The city of Boulder, Colorado is doing something to address this problem. Boulder Valley School District is applying for STEM Grants and building STEM Coalitions with local universities. Supporting local STEM non-profits like Cool Girls, hosting Maker Faire Boulder and Boulder Public Library’s STEAM Saturdays.
On Saturday, February 21st, Boulder Public Library is teaming up with Play-Well TEKnologies, an organization that teaches kids engineering concepts using LEGO, in a collaborative effort to introduce more kids to the world of engineering. Over 100,000 pieces of LEGO and hundreds of families will be converging on the Boulder Public Library, in an effort to build the City of Boulder out of LEGO and get more kids interested in engineering and other STEM and STEAM-related fields.
Brianna Laffey, a Play-Well staffer who is helping to coordinate the event, says “the goal of this event is to introduce kids to engineering in a fun, memorable way so they want to know more” and “help promote the good work that the Boulder Library is doing around STEAM.”
This event coincides with the beginning of National Engineering Week. “The idea of building Boulder out of LEGO partly represents that it is going to take a community to help build the engineers and scientists of tomorrow. We just so happen to be doing it one LEGO brick at a time.”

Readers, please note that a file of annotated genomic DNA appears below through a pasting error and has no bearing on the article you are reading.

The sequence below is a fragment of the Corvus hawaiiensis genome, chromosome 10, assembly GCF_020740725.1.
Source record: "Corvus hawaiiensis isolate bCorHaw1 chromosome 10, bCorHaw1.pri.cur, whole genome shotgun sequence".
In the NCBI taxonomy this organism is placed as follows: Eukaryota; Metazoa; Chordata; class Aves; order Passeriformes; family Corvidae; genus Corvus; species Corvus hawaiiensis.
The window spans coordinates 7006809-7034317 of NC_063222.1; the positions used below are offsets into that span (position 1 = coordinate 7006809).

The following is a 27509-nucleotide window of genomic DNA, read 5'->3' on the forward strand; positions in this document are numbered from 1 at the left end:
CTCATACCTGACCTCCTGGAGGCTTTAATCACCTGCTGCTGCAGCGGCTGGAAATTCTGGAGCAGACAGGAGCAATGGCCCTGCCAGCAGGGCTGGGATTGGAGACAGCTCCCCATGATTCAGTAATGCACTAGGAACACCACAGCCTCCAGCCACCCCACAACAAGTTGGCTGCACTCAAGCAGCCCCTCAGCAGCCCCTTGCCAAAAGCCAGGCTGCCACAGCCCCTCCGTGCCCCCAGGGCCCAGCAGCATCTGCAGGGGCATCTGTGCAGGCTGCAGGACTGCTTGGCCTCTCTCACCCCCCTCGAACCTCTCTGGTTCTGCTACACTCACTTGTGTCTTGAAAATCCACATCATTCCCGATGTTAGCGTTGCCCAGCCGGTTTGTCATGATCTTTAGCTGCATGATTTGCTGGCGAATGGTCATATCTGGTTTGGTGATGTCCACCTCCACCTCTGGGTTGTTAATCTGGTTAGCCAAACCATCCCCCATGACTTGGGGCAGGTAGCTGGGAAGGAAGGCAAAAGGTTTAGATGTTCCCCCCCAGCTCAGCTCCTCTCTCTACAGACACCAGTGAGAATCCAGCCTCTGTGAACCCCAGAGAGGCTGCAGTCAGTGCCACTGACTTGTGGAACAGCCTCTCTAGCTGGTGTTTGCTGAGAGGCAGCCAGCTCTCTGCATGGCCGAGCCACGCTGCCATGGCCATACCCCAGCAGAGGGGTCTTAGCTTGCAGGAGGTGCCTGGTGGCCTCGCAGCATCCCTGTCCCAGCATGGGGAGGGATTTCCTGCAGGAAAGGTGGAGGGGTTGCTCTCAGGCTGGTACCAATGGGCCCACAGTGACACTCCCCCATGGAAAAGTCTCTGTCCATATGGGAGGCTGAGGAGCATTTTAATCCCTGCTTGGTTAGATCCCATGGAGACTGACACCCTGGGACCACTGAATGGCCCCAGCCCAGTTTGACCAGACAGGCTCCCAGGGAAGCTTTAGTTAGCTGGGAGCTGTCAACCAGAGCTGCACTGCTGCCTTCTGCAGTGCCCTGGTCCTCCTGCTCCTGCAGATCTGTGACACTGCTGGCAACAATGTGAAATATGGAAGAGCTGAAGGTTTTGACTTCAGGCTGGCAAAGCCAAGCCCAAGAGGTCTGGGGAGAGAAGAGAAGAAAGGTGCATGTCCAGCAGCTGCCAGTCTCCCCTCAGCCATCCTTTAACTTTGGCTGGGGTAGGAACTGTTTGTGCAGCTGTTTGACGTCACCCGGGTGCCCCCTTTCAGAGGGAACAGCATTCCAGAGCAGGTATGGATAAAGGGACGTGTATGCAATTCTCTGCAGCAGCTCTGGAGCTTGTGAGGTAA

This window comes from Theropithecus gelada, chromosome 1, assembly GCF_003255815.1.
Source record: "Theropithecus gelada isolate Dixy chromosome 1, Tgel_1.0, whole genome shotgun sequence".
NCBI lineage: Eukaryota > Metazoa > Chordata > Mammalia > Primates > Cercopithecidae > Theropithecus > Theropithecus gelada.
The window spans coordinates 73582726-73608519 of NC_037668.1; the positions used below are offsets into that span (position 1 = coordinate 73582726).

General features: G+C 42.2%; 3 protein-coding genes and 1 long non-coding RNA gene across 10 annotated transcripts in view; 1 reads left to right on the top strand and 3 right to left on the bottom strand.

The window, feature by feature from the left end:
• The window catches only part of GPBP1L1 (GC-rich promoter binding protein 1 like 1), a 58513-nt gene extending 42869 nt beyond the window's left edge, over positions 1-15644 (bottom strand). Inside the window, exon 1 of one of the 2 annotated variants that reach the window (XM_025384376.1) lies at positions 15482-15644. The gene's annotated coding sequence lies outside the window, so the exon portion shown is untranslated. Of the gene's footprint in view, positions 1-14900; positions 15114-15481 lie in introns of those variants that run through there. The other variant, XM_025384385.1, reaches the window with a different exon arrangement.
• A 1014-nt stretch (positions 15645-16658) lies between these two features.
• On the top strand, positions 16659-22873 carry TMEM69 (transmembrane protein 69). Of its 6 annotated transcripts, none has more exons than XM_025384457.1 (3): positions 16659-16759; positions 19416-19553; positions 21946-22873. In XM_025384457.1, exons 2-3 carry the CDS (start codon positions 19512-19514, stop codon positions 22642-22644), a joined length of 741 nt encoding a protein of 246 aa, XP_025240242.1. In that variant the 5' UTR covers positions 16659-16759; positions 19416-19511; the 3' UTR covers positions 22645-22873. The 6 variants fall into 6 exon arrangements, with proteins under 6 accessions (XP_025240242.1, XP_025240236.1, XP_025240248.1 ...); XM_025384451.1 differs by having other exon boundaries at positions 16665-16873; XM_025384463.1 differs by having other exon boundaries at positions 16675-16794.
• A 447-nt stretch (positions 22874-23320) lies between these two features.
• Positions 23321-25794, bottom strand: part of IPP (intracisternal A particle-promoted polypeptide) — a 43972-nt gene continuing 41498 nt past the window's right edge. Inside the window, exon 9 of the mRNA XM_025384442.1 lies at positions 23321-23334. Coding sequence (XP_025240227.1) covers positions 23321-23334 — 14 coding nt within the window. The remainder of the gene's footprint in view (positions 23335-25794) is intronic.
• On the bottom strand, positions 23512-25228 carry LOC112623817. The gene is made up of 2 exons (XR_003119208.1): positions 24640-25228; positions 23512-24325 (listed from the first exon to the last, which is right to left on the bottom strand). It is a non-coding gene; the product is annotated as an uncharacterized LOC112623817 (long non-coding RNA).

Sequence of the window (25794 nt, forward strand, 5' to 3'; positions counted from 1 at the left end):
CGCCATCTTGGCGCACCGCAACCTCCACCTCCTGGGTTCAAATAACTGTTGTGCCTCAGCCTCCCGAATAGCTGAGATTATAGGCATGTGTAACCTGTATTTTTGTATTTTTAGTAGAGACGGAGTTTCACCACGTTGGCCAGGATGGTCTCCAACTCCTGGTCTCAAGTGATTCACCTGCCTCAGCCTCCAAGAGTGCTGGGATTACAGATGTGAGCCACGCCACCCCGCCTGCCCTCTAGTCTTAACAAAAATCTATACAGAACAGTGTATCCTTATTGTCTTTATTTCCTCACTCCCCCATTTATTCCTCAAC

Play- Well TEKnologies programs are not authorized, sponsored or endorsed by the LEGO® Group.
What Is It Like Working at Play-Well? We asked our managers and instructors from across the country what it was like working for Play-Well TEKnologies and this is what they had to say.
If you are looking a fun, challenging, dynamic job teaching kids engineering with 20,000 pieces of LEGO, find out more information here: http://bit.ly/play-well-jobs.
As we ring in the New Year, we just wanted to say thank you for your support and for joining us on our Play-Well adventures in 2014. We hope you and your family’s 2015 is filled with happiness, fulfillment, educational epiphanies, and of course, awesome LEGO builds. We hope you’ll be able to LEGO more this year and play well! May this be your most satisfying and memorable year yet.